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Charlotte firm delivers report showing racial issues exist among Salisbury police officers, recommends changes

By Natalie Anderson
natalie.anderson@salisburypost.com

SALISBURY — Charlotte-based WPR Consulting on Tuesday told City Council members racial issues exist within the Salisbury Police Department due to a lack of discussion about them among personnel.

Consultants Willie Ratchford and Dr. Anthony Wade presented findings from a monthslong diversity, equity and inclusion assessment conducted with input from police personnel, the city manager’s office, the Human Relations Council and community groups such as the Salisbury-Rowan NAACP and Actions in Faith and Justice. The findings drew on hours of interviews and “safe space” focus sessions. Additionally, past media coverage, the city’s racial and ethnic demographic data and the history and diversity of the department were factored into the assessment.

The study was conducted to assess allegations of a racial divide in the department and resulted in suggestions and a diversity, equity and inclusion training module that can be used at the department and within the city.

Findings show police personnel across racial demographics do not share a concern that the department has a racial division, with many feeling external perceptions in the community have affected relationships within the department. However, those who did feel there was a racial divide were split among races. Black personnel feel one exists and white personnel feel there is not, Ratchford and Wade said.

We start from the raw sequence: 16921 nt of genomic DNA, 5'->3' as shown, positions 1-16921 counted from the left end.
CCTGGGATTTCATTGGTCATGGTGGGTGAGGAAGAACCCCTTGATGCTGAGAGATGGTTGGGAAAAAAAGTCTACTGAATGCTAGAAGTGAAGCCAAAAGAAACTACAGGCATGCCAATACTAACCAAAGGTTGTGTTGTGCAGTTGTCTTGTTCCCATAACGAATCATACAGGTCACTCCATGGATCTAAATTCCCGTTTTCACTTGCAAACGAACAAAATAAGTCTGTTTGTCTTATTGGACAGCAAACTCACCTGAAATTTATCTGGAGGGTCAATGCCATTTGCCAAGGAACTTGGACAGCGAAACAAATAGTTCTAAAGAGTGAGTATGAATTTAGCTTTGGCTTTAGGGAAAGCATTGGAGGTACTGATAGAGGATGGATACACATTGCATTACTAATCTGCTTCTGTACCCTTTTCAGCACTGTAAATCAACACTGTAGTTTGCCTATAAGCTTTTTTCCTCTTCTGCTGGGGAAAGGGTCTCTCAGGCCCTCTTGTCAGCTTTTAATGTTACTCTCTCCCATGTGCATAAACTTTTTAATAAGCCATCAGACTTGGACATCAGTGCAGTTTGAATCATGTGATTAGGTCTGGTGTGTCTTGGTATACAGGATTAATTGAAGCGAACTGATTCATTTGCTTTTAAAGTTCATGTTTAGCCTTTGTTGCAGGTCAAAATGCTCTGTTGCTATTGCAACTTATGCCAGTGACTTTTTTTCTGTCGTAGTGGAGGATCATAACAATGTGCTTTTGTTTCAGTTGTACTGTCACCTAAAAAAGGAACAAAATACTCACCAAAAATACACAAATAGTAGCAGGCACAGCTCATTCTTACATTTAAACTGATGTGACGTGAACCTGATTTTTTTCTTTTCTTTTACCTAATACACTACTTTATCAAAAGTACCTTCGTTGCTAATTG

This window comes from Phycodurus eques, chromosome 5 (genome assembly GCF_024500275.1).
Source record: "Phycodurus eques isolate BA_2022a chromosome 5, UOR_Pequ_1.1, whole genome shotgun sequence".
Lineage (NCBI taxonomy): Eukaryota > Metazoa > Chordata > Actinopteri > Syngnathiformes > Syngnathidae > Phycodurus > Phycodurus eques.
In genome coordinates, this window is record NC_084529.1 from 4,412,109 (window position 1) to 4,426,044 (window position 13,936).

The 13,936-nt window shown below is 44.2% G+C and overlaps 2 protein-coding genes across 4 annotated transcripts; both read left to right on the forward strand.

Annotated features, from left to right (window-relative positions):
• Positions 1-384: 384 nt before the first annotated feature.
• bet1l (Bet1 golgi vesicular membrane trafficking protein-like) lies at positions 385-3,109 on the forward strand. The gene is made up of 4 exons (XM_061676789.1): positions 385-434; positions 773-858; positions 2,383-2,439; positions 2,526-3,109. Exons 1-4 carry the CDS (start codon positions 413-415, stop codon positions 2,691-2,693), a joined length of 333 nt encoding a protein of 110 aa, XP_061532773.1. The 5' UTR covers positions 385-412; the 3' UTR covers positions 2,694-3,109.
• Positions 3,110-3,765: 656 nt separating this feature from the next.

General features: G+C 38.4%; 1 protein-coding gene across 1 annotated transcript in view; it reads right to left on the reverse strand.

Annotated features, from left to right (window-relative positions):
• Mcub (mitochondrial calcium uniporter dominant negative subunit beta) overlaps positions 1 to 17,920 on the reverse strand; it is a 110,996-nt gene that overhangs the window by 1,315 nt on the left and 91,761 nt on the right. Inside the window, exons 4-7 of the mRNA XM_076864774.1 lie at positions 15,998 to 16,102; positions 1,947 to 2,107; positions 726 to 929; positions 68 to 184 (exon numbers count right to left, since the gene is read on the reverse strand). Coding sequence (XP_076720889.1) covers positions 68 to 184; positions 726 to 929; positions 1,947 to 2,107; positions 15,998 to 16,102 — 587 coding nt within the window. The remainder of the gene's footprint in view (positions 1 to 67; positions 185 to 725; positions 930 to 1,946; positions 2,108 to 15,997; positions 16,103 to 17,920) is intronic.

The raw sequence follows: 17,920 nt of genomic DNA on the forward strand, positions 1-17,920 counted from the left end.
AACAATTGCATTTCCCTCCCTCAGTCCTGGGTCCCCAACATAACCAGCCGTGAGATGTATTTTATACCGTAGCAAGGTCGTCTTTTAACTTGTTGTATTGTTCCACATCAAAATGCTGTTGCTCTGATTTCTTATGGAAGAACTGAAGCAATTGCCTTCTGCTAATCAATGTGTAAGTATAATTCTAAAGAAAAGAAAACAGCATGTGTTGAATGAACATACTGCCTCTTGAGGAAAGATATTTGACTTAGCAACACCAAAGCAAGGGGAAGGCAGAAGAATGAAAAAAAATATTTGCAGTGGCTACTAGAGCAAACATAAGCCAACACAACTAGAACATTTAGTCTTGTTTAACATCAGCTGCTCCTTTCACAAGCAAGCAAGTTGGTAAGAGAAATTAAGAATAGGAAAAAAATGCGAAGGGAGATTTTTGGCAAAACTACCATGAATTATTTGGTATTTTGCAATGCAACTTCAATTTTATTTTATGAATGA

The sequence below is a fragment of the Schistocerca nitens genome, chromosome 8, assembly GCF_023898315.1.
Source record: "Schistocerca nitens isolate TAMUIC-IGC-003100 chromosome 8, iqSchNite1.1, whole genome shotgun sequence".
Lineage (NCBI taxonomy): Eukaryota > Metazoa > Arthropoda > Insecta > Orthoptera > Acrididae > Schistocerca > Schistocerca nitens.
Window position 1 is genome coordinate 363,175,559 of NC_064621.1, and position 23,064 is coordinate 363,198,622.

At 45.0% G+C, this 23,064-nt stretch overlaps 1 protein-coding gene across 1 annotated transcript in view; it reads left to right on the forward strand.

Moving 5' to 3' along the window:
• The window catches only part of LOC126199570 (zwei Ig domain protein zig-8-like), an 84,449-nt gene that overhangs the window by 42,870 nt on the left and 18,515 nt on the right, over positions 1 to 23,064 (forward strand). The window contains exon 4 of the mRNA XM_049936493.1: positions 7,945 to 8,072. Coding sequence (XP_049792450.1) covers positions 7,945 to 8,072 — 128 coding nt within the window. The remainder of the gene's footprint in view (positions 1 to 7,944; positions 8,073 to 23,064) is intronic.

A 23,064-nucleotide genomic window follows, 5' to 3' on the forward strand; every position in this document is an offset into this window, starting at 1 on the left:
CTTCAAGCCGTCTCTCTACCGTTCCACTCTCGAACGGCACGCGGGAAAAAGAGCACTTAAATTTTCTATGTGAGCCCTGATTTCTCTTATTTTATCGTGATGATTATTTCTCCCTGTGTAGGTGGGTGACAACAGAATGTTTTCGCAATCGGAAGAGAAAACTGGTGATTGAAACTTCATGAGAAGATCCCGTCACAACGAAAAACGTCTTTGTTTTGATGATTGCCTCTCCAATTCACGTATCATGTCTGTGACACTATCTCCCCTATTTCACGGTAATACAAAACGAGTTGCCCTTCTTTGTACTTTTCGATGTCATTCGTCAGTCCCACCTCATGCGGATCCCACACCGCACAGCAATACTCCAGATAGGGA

Other findings show those with different perceptions of a racial divide don’t talk with one another about their feelings. Wade said during the “safe space” sessions personnel were encouraged to, and ultimately did, “speak their minds and their truths.” Those sessions, he said, provided the opportunity to discuss issues with respect, tact, courtesy and professional conduct.

“The SPD, in and of itself, is not racially divided,” the presentation stated. “However, there is a sense that there are individuals who were employed by the department who have engaged in behavior that may be viewed as racist.”

In addition to different perceptions about a racial divide, the assessment found many Black and white personnel believe the department has generational division caused by an age gap. Wade said younger personnel didn’t necessarily share the same perceptions of race as the older, more seasoned officers, which he said could speak to the different generations’ experience dealing with racial issues.

Another factor, some personnel said, is “the media and its narrative about race.” Wade specifically referenced the period of civil unrest following the death of George Floyd, who was killed by a Minneapolis police officer in 2020.

Wade said an observation that didn’t make it in the report was the “debilitating” battle Black officers faced during the summer of protests from other Black residents, who berated them for choosing to be an officer. Focus sessions allowed those officers to detail the different experience they have as Black officers, which Wade said led to heartfelt remarks about the support and love officers feel for one another within the department.

“We don’t fear people whose stories we know,” Ratchford said.

One of the findings stated Black and white personnel held the perception elected officials utilize issues within the department politically.